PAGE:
Protesters in New Paltz repeated their opinion loud and clear regarding the use of hydraulic-fracturing in their region – “no fracking way.”
Shoeless, tie-dyed and impassioned members of New Paltz’s campus and village community gathered on Old Main Quad and marched through village streets Friday, April 29, to rally against the use of hydraulic fracturing in New York.
Melanie Glenn, an organizer of the rally, said the march was a way for New Paltz to have their opinions heard regarding the use of the controversial natural gas extraction process.
“This is our action,” Glenn said. “This is a democracy and our voice matters.”
The march and rally was intended to be an action that capped off Sustainable Action Week at SUNY New Paltz. Organizers said they hoped participants of the week’s events would take the information they’ve learned and fight for a moratorium on the use of the controversial process.
The rally capped a seven-day series of events which, according to the goals published by the group’s working during the week, was envisioned to spread community consciousness and understand resource consumption habits to then use the knowledge to bring sustainable solutions to the New Paltz community. The week’s events included multiple fairs, guest speakers, documentary showings and a campus farmer’s market.
Village resident and member of the Climate Action Coalition of New Paltz Rosalyn Cherry said the protesters intended to end their march by calling Gov. Andrew Cuomo and Department of Environmental Conservation Commissioner Joe Martins to show them that members of the community are against fracking.
Students for Sustainable Agriculture President Yael Krevsky said she hoped the march would inspire the New Paltz community to think of innovative ways to fight against hydraulic fracturing.
“I hope that the New Paltz community becomes more engaged with events like this,” Krevsky said. “I’m glad it started on campus and then into town and mobilized the larger community. I hope this is a stepping stone for more great things to come.”
Hydraulic-fracturing has been debated among Hudson Valley residents. According to the Environmental Protection Agency’s website, the process hydraulic-fracturing fires pressurized fluids into rock formations, fissuring and splintering them and allowing drilling companies to extract natural gas from within the shale.
Protesters argued that the process is hazardous to the health of the environment and those living within it, believing the extraction can contaminate drinking water and the fluid injected into the rock includes hazardous chemicals.
Environmental Task Force Co-chair Ariana Basco, who was recently elected to be a village trustee, participated in the rally and said fracking was an issue she wanted to protest against.
“I think we should ban fracking,” Basco said. “It’s not a safe process and we are putting our drinking water at risk, our lives at risk. I think we can have a world that is a lot better and I want to pass that onto future generations.”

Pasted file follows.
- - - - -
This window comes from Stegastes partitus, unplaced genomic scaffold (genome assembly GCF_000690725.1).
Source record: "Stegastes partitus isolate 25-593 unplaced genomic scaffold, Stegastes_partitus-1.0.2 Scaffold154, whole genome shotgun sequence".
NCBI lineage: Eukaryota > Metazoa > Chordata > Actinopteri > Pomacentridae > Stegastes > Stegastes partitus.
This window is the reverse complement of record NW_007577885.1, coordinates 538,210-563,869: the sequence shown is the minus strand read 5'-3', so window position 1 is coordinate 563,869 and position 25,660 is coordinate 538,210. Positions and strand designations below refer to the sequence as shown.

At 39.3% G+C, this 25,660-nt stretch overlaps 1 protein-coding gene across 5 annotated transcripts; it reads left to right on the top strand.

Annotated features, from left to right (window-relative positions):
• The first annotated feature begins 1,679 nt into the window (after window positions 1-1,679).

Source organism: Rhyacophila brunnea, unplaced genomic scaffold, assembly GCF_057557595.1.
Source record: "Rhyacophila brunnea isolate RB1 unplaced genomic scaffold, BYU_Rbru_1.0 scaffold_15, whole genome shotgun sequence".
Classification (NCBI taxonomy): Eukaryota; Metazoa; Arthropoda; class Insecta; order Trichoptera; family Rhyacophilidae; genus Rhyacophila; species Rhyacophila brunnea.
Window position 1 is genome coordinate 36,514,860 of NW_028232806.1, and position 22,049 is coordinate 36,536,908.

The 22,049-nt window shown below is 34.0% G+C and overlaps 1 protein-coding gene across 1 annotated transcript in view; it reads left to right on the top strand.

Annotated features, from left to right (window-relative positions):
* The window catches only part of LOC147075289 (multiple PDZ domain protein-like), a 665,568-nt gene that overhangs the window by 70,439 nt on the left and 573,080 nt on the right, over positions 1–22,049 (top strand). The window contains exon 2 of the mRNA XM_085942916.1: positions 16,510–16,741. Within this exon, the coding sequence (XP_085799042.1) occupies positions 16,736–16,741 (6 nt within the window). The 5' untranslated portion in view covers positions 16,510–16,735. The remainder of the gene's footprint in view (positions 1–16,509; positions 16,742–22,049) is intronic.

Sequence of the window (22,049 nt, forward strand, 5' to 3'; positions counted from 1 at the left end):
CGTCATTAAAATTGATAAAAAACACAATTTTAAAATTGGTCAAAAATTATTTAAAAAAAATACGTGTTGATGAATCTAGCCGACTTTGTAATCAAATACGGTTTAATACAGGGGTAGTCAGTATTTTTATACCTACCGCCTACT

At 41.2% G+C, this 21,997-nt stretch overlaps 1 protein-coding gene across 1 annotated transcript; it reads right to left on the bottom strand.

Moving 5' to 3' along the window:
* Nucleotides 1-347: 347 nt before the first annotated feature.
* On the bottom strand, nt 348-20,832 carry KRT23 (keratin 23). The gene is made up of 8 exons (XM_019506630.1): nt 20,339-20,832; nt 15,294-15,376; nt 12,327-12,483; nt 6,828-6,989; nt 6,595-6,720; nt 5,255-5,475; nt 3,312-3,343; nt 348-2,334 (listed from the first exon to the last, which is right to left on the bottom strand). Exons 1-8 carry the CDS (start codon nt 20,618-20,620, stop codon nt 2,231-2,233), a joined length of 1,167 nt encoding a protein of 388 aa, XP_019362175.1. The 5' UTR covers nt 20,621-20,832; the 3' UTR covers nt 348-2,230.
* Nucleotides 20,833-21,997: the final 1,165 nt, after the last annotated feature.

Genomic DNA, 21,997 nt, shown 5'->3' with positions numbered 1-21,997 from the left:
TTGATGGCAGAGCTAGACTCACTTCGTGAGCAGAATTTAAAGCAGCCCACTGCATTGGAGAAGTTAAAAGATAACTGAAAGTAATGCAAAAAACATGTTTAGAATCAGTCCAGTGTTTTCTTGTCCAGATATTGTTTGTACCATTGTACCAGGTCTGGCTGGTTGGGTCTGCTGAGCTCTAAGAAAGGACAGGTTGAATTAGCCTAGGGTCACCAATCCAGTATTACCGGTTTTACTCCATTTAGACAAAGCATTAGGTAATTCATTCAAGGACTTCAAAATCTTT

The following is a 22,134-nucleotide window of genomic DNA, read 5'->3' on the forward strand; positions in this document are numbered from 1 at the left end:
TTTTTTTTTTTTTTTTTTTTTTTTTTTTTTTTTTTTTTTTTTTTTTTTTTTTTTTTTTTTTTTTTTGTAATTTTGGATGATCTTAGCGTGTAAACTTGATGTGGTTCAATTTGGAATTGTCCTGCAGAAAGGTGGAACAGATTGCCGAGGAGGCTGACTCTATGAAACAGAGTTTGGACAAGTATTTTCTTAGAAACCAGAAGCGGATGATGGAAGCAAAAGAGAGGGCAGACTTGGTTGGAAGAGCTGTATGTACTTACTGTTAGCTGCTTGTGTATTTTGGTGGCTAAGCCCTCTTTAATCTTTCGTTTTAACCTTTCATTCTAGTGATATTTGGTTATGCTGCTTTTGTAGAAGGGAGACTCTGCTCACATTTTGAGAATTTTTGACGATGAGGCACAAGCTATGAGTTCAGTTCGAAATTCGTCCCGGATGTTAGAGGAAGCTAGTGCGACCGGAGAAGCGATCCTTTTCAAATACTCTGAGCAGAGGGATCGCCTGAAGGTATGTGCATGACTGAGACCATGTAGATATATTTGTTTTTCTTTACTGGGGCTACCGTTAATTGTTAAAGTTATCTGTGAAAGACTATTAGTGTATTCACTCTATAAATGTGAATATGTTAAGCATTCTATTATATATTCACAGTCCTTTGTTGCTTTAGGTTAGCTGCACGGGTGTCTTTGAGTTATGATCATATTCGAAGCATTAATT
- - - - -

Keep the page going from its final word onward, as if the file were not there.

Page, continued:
The gas drilling industry has said it is impossible for the fluids to enter groundwater, and United States Environmental Protection Agency (EPA) scientists have been unable to investigate claims of contamination because the identity of chemicals used in fracking are protected as trade secrets – an exemption the EPA cannot override under the 2005 Energy Policy Act.
Students and village residents painted signs hours before the march, urging the public to support their cause while other protesters worked on puppets or larger signs to show the village. Large white spinning windmills covered the sunlit quad, attracting passerbys and interested students.
Before leaving, Glenn stood atop a table and drove her fist into the air, gathering the crowd in front of her. Members of the group loudly beat drums and made noise before assembling in a large circle and joining hands.
“Raise your hand if you want renewable energy!” Glenn said before leading the group off campus. “Are you ready?”
After engaging oncoming cars and casual members of the village on Main Street, the march ended on the lawn of the Department of Environmental Conservation at 21 S. Putt Corners Rd.
While there, speakers including Ulster County Legislator Susan Zimit, and SUNY New Paltz Professor Donna Flayhan. Village Trustee Shari Osborn also spoke, explaining current legislation regarding hydro-fracking, the potential health hazards and the shale that sits beneath the village of New Paltz.
Osborn’s legislation would ban the use of fracking in the municipality and not allow the material to be transported through or dumped on properties within New Paltz.
Jim Krivo, a local activist and musician, also led the protesters in songs written by the different groups before members of the community performed small skits –portraying characters such as drilling executives, affected townspeople and a polar bear.
Sitting on the steps of Old Library and looking out at the tables, wind mills and banners across Old Main Quad, Cherry said she hoped the rally could lead to future action from those who attended.
“You have an idea and you can actually do it. Look at this,” Cherry said. “It’s amazing how everything has fallen in place.”